Monsoons in DC, but blue skies continue for Wall Street

Pols on both sides of the aisle still lovey-dovey today. But beware the long weekend. Photo: AP/Richard Drew

WASHINGTON, October 11, 2013 — 2 p.m. Friday trading action finds the Dow Jones Industrial Average up approximately 100 points as yesterday’s irrational exuberance continues today after a tepid, tentative opening bell.

The broader-based S&P 500 average was up nearly ten points. The stock market is soaring once again as talks continue in Washington over ending a budget impasse that has partially shut down the government and threatened the U.S. with default. Short squeeze, anyone?

SEE RELATED: Time for the 99% to reassess America’s political landscape

On an entirely different note, gold was hammered this morning by a massive trade that may or may not have been in error. In any event, a brief halt in trading was triggered before the order was completed. Gold is currently down in the neighborhood of $30 an ounce, very close to its lows of the year.

Trader John Panin, center, works on the floor of the New York Stock Exchange Friday, Oct. 11, 2013. (AP Photo/Richard Drew)


There’s something fake to all this, however. The value of the U.S. dollar continues to tank which has always in the past meant that gold would go up, serving as a traditional store of value. So why is it that the less the dollar buys, the less that gold buys as well? Are we somehow missing something here, or is somebody, some government, or some really big entity really gaming the system, big time?

SEE RELATED: House, White House talking: Wall Street stocks party hearty

Action in the metal has remained suspicious since last fall, but it has been extraordinarily difficult to discover the reasons behind the yellow metal’s massive and continuing plunge. We’ve never been particularly fond of gold, long term, but we’ve never seen trading like this before in the metal. Then again, this is a market of, by, and for the bigwigs, so someone is making money off the gold bugs somewhere.

Meanwhile, despite two huge up days in the market, at least thus far, added to continuing happy talk emanating from Congress and the White House, the Maven finds it impossible to believe that some kind of clean solution to both the Federal government shutdown and the debt ceiling issue will unfold over the next 24-48 hours.

That, added to the fact that Monday’s Columbus Day holiday is also bank and bond trading holiday makes us mighty leery of putting on any sizeable position that will be exposed to some random politico’s intemperate remark over the weekend. Too dangerous.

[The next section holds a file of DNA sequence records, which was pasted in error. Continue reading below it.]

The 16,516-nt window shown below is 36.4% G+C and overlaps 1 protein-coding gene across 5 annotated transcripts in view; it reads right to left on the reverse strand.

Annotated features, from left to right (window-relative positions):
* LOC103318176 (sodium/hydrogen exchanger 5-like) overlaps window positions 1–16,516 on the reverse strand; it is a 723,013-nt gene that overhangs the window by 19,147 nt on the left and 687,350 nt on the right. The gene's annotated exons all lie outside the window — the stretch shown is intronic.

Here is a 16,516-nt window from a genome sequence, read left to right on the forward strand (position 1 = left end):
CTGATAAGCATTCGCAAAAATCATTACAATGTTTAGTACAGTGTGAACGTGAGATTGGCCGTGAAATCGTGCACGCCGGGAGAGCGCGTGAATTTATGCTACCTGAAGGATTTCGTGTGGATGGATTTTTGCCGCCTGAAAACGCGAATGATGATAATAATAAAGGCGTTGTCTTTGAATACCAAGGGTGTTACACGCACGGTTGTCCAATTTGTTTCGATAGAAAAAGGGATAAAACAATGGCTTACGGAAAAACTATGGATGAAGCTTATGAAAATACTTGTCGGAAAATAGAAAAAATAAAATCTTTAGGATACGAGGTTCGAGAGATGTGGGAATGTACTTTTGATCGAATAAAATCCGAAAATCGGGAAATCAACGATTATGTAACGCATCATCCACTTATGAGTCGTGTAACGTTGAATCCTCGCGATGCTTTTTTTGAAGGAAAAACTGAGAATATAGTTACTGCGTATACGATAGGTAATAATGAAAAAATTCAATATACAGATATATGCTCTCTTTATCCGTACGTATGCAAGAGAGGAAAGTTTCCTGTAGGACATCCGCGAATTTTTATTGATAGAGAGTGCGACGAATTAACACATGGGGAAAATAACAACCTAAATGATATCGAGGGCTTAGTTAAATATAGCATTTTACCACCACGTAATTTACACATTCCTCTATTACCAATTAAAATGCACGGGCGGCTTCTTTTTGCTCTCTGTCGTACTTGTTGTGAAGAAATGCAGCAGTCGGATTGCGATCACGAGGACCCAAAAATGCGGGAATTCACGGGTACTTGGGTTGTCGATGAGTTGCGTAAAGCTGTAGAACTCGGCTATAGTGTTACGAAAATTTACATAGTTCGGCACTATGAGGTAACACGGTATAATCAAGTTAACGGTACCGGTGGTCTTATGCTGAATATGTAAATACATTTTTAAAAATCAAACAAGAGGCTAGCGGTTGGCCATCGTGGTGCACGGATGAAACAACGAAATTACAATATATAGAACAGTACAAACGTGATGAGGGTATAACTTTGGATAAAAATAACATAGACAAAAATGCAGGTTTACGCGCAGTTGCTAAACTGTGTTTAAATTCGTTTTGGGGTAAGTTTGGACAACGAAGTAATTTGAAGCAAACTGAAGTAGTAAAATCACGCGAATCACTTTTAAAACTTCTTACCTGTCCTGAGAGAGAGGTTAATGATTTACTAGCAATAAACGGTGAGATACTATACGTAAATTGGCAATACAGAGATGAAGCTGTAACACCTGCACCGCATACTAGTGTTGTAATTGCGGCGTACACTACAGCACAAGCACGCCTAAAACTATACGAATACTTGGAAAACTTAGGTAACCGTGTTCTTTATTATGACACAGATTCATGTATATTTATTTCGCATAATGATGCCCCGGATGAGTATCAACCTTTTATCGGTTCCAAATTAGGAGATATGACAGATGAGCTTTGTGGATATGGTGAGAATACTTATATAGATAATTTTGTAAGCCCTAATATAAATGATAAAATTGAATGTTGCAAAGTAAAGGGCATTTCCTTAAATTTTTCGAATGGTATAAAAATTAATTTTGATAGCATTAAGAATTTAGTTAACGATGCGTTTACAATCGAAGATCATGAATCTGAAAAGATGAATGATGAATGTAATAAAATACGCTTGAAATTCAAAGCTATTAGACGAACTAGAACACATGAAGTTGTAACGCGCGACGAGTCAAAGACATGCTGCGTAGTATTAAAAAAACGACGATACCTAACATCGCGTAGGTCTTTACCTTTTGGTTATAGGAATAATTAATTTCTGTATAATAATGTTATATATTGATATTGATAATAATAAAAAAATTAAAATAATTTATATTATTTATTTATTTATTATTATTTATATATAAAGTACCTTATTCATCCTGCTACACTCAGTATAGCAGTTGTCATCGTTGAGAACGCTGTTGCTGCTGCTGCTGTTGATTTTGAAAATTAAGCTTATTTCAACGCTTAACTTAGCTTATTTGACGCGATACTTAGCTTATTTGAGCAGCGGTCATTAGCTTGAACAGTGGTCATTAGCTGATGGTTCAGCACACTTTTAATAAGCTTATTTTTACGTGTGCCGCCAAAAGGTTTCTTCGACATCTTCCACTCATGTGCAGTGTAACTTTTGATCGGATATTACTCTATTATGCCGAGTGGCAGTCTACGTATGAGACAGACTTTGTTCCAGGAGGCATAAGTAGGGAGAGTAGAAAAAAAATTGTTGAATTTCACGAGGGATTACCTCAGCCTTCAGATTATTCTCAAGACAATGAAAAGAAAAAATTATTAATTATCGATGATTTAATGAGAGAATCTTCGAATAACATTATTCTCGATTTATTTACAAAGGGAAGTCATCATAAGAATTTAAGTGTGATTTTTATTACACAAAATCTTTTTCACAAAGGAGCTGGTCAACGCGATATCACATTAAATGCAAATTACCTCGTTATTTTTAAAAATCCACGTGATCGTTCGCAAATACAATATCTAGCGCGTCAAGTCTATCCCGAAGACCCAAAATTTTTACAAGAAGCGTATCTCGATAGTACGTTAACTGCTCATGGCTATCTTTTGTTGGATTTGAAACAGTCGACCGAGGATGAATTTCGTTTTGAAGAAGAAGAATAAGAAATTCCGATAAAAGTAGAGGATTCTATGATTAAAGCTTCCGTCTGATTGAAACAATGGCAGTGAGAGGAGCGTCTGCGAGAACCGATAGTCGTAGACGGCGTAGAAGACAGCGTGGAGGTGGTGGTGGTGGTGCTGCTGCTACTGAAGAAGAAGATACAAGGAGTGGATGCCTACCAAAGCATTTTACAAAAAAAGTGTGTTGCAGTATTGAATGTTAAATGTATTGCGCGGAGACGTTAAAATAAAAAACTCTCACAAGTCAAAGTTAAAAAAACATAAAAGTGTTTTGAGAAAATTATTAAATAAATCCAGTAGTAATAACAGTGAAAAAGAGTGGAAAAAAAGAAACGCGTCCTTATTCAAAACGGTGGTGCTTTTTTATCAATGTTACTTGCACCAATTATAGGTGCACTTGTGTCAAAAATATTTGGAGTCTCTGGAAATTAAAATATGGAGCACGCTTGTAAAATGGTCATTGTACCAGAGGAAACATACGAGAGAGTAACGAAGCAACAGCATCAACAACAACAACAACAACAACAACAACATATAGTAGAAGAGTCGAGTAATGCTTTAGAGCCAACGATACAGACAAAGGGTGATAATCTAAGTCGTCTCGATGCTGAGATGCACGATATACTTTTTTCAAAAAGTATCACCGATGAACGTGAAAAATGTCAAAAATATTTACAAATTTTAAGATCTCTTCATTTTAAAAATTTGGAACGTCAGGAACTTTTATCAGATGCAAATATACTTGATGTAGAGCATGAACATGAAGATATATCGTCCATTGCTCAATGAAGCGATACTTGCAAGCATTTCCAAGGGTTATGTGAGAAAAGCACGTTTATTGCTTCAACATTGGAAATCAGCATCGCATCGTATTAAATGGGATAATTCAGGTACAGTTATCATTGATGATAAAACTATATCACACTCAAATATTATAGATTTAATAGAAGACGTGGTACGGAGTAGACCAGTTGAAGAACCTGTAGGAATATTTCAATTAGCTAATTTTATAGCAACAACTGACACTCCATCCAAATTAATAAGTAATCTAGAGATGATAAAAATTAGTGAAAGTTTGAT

If we’re indeed in rally mode again, there will be plenty of time to put on trades. If not, we may get whipsawed once again. And, having seen some of our early year brilliance wiped out over the last three months, we’re highly disinclined to leave things up to the loose lips of the Fools on the Hill over this almost-holiday weekend.

No trading recommendations today.

We’ll be back early next week, Monday if anyone is home on Wall Street, or, more likely, Tuesday when trading on all markets, including bonds, is back underway.

Have a good weekend. Here in DC, ours is likely to continue quite soggy, with the never-ending monsoons of the last three days appearing to be, well, never-ending. A bit like this nation’s budget wrangles.

Read more of Terry’s news and reviews at Curtain Up! in the Entertain Us neighborhood of the Washington Times Communities. For Terry’s investing and political insights, visit his Communities columns, The Prudent Man and Morning Market Maven, in Business.

Follow Terry on Twitter @terryp17


This article is the copyrighted property of the writer and Communities @ Written permission must be obtained before reprint in online or print media. REPRINTING TWTC CONTENT WITHOUT PERMISSION AND/OR PAYMENT IS THEFT AND PUNISHABLE BY LAW.

More from Market Maven
blog comments powered by Disqus
Terry Ponick

Now writing on investing, politics, music, movies and theater for the Washington Times Communities, Terry was formerly the longtime music and culture critic for the Washington Times print edition (1994-2009) before moving online with Communities in 2010.  



Contact Terry Ponick


Please enable pop-ups to use this feature, don't worry you can always turn them off later.

Question of the Day
Photo Galleries
Popular Threads
Powered by Disqus